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Carl_and16

Gum Arabic ratio to water

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Hi,

My understanding of gum arabic is it helps with the application of glazes when brushing them on - is that correct? My glazes to date have all been good but I find that when they dry they turn quite powdery, which compared to some of the commercial glazes, is quite significant. So before a firing I have to be really cautious about how I handle them so as to not leave spots where I've removed the glaze with my hands. Will adding gum arabic help with this? Another issue that I've found is that when brushing on the glazes in layers, some of the 'base' layers underneath are removed at the same time, so the final fired vessel looks quite patchy. This also seems to be less of an issue compared with some of the commercial glazes. Again, as far as I can tell from other forums, this seems to resolve the issue. One last thing - Does anyone know what the ratio of gum arabic is to water when mixing it with raw materials?

Thanks in advance for any advice!

Thanks,

Carl

Edited by Carl_and16
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I would try adding clay to the glaze recipe. Clay helps the glaze adhere to the pot. Whatever your glaze calls for , EPK or Ball Clay, add 5%. See if this helps, If not add 5% more.

 

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Any dip glaze, I've ever used, commercial, or otherwise, have been quite powdery, when dry.  The commercial, brush on glazes, do use additives, which make them more brushable.  It does seem to also make them come off a bit less too. 

It's honestly not an issue,  if you aren't handling them much, post glaze application.

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1/2 to 1% gum should do it. Dry gum in with the other dry ingredients, don't try and add it to a wet glaze.  Or mix up a solution of gum plus very hot water and use that for about 1/3 of the water content of the glaze. Gum will rot so either just make up enough to use fairly soon or add a tiny bit of copper carbonate to act as a preservative. 1 gallon of gum concentrate solution to 1/4 tsp copper carb. Like dhPotter said though, if you can redo the recipe to get more clay into it that will take care of the powdering issue.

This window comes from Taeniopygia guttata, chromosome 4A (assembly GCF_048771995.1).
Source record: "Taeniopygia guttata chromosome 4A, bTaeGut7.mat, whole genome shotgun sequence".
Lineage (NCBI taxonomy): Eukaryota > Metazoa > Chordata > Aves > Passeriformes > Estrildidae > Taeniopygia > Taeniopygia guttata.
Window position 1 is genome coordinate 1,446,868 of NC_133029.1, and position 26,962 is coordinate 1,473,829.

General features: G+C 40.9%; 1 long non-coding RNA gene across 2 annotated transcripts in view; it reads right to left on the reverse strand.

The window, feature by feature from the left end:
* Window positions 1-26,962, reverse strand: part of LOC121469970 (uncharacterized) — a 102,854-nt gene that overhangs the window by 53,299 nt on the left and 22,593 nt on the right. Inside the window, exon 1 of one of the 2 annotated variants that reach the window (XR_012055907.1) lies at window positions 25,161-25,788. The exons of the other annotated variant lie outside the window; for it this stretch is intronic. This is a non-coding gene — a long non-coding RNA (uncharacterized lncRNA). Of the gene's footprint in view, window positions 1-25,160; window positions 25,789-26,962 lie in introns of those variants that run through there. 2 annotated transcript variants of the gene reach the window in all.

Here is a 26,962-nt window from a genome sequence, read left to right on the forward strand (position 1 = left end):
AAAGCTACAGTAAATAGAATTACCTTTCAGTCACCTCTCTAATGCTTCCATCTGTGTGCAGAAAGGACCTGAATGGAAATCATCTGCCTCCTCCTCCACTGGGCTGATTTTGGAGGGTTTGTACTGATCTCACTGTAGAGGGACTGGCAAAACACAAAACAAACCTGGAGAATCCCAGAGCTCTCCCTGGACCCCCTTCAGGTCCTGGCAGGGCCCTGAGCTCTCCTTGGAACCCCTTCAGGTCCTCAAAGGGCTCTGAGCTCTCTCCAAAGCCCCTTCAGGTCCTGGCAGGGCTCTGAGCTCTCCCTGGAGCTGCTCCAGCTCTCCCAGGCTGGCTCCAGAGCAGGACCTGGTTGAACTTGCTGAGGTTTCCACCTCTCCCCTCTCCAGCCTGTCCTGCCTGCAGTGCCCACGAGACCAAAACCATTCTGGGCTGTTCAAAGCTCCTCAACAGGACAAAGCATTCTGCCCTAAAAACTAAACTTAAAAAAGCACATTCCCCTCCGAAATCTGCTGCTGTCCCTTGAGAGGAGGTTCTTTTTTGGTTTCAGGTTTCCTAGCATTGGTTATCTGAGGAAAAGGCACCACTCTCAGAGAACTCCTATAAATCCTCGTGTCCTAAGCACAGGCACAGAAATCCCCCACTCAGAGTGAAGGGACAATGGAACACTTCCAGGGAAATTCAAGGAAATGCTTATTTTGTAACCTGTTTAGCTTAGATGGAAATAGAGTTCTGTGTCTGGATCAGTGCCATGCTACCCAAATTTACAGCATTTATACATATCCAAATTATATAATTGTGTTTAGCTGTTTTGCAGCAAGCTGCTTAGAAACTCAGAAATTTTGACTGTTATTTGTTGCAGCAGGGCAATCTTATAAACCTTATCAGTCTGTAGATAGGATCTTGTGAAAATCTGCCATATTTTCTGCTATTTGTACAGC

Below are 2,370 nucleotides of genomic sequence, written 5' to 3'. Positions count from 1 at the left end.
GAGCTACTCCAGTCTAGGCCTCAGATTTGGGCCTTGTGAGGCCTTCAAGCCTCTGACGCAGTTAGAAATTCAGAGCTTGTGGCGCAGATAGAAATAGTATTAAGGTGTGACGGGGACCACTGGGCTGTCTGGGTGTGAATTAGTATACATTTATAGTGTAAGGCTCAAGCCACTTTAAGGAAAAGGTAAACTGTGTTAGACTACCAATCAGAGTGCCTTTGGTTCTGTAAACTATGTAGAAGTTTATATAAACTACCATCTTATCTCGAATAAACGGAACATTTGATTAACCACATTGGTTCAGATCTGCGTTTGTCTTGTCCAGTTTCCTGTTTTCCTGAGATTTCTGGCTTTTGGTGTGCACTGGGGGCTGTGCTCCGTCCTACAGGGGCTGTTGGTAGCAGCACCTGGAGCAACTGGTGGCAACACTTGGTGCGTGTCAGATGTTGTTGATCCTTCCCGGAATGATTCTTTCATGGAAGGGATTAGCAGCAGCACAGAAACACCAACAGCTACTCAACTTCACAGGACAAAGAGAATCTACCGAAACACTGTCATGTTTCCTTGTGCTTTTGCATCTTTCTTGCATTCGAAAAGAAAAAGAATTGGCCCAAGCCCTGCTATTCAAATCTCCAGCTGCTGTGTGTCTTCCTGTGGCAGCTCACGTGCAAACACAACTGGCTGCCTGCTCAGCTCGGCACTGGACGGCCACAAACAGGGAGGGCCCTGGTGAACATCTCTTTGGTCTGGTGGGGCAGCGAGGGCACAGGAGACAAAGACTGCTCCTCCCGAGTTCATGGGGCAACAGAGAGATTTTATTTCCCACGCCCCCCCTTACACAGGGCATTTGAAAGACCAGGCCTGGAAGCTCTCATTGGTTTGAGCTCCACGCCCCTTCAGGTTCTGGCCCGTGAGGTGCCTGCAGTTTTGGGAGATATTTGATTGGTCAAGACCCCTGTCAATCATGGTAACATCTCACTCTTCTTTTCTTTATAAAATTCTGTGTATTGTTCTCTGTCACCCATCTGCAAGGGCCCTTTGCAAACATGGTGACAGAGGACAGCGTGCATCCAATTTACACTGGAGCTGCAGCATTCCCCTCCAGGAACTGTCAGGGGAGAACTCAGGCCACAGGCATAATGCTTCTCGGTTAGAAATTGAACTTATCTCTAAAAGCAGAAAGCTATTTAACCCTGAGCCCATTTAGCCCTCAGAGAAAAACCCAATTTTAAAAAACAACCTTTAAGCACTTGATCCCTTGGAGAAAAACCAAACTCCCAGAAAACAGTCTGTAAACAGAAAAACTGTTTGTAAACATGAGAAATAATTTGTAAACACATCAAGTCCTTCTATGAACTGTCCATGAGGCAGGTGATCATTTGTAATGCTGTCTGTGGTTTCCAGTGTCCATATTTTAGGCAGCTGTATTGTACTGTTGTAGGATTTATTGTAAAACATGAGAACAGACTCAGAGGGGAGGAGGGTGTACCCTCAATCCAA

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On 10/5/2018 at 2:06 PM, Min said:

1/2 to 1% gum should do it. Dry gum in with the other dry ingredients, don't try and add it to a wet glaze.  Or mix up a solution of gum plus very hot water and use that for about 1/3 of the water content of the glaze. Gum will rot so either just make up enough to use fairly soon or add a tiny bit of copper carbonate to act as a preservative. 1 gallon of gum concentrate solution to 1/4 tsp copper carb. Like dhPotter said though, if you can redo the recipe to get more clay into it that will take care of the powdering issue. 

Hi Min, What are the proportions of gum to water when mixing up a gum solution?

And is this (adding gum either dry or wet) the best way to make a glaze easier to brush on? I'm not so concerned with it adhering to the surface as brushing on a smooth-ish layer.

thank you.

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10 minutes ago, Kakes said:

Hi Min, What are the proportions of gum to water when mixing up a gum solution?

And is this (adding gum either dry or wet) the best way to make a glaze easier to brush on? I'm not so concerned with it adhering to the surface as brushing on a smooth-ish layer.

thank you.

A lot of people add cmc gum or even macloid to address both issues of brushablilty and binding.  It improves brushability by slowing the drying process.

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To make a brushing glaze, first mix up a gum solution:

Add 2 tablespoons CMC Gum and 1/4 teaspoon copper carb to a gallon of water. Shake it up gently and let it sit overnight. The next day, mix well with an immersion blender. Then use the gum solution in place of about 1/3 of the water when you mix your glaze.

Adding clay to your recipe will alter the melt of the glaze. If you're not dipping the glaze, then the gum solution is the way to go. If you're dipping, then trying to get more clay into the recipe is good, however you'll have to run a lot of tests to see how much clay you can add without changing the melt.

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